Planning is the key to a successful Project Handover
You should ALWAYS plan out your handover at the very start of your project.
How can you be confident you have truly finished if you don’t know what finished looks like?
Plan out your handover when you are scoping your project. At this point, you will have gathered sufficient information to gain clarity and agreement on your scope as well as having outlined your deliverables.
What should you include in your Project Handover Plan?
To truly know what needs to satisfy at handover, it is critical to identify your key stakeholders.
Typically, key stakeholders are identified while planning out your strategy. If you are unsure or not confident with identifying your stakeholders, check out my Project Stakeholders | How to Engage the Right People on Your Project article for tips on who to consider.
Once you know who your stakeholders are, you can take the necessary steps to understand what they require from the project team in order to deliver a confident handover.
While different stakeholders will have different needs, here are the common needs the team can expect to satisfy.
Will the new change require:
> Where do those impacted by the project go for help?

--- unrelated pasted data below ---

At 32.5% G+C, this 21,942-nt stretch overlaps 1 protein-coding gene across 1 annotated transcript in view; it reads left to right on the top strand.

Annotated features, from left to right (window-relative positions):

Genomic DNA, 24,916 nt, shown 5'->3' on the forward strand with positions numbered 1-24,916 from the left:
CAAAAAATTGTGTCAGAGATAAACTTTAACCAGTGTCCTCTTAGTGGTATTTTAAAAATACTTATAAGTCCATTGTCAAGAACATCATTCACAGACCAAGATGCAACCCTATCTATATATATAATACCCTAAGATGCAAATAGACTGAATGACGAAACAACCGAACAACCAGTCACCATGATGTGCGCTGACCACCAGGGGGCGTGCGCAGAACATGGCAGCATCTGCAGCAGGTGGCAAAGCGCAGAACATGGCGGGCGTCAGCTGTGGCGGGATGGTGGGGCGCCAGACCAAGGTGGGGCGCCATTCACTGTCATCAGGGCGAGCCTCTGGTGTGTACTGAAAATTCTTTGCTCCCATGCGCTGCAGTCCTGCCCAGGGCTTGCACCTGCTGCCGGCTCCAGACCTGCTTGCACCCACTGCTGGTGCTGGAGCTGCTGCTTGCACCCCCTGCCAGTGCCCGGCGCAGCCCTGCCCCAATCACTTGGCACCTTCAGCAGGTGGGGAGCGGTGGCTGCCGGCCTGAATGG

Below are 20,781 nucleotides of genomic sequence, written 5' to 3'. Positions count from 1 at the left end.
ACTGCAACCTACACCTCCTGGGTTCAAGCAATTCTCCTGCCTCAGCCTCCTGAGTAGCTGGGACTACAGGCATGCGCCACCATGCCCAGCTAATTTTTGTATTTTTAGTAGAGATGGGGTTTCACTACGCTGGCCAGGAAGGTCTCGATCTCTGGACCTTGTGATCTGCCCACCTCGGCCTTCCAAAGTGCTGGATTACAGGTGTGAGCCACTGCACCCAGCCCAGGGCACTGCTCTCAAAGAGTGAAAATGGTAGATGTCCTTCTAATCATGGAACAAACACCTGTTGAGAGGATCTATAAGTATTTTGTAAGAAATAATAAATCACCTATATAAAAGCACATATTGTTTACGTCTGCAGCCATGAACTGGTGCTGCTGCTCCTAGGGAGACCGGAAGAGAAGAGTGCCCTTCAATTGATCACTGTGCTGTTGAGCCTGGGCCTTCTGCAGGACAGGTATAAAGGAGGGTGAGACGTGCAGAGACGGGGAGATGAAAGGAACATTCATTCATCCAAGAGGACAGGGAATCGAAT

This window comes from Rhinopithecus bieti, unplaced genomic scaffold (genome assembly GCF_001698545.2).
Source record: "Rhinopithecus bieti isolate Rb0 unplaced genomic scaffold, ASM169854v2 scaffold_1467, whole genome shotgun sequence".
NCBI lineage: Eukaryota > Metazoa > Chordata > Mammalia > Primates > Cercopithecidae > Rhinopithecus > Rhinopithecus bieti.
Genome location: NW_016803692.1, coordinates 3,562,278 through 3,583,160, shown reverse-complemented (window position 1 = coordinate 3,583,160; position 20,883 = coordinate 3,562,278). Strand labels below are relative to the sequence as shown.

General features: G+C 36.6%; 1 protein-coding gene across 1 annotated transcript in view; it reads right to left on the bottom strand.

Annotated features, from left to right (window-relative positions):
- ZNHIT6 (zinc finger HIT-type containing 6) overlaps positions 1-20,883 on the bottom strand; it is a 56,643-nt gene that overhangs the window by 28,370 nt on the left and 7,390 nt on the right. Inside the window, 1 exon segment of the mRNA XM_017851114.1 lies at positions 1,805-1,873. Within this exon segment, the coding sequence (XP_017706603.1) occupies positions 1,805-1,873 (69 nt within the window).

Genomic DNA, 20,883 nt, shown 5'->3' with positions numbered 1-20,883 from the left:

> How can those impacted know the difference between something that’s a project fault, and something that wasn’t in scope for delivery? Is there a process in place to triage this?
The custodians of the project may need to understand why decisions were made, any deviations from scope, treatment of outstanding or closed key risks.
This may be to build on the project’s deliverables in the future or if any modifications are required down the track.
It is important that this information can be accessed by the necessary individuals.
> This information archive can include things like:
> Will a handover meeting be required to share the outcomes of the project including addressing unclosed risks/issues or any deviation from scope?
> Is a demonstration of the project’s deliverable/s expected? Who will this audience be?
> Are financials closed out? Does anyone need to be notified of the final position?
> Have all risks, issues, actions, dependencies been closed out and signed off? For any risks outstanding, are these known by the necessary approvers and is it clear that there are no impacts to achieving agreed commitments? And if so, has this been approved by the necessary people?
> Has the scope been reviewed and satisfactorily met / delivered?
Here’s a quick reference checklist to get you started on successfully handing over your projects.
Make sure that:
Take the time to make Project Handover part of Project Planning
Projects are initiated to create positive change.
When you choose to make Project Handover part of your Project Plan, you’ll be ensuring that your project will be adopted, allowing it to have the impact that was intended from the start.
You’ll leave your project stakeholders smiling long after the project has ended, and this is good both for your project, your organisation and your reputation.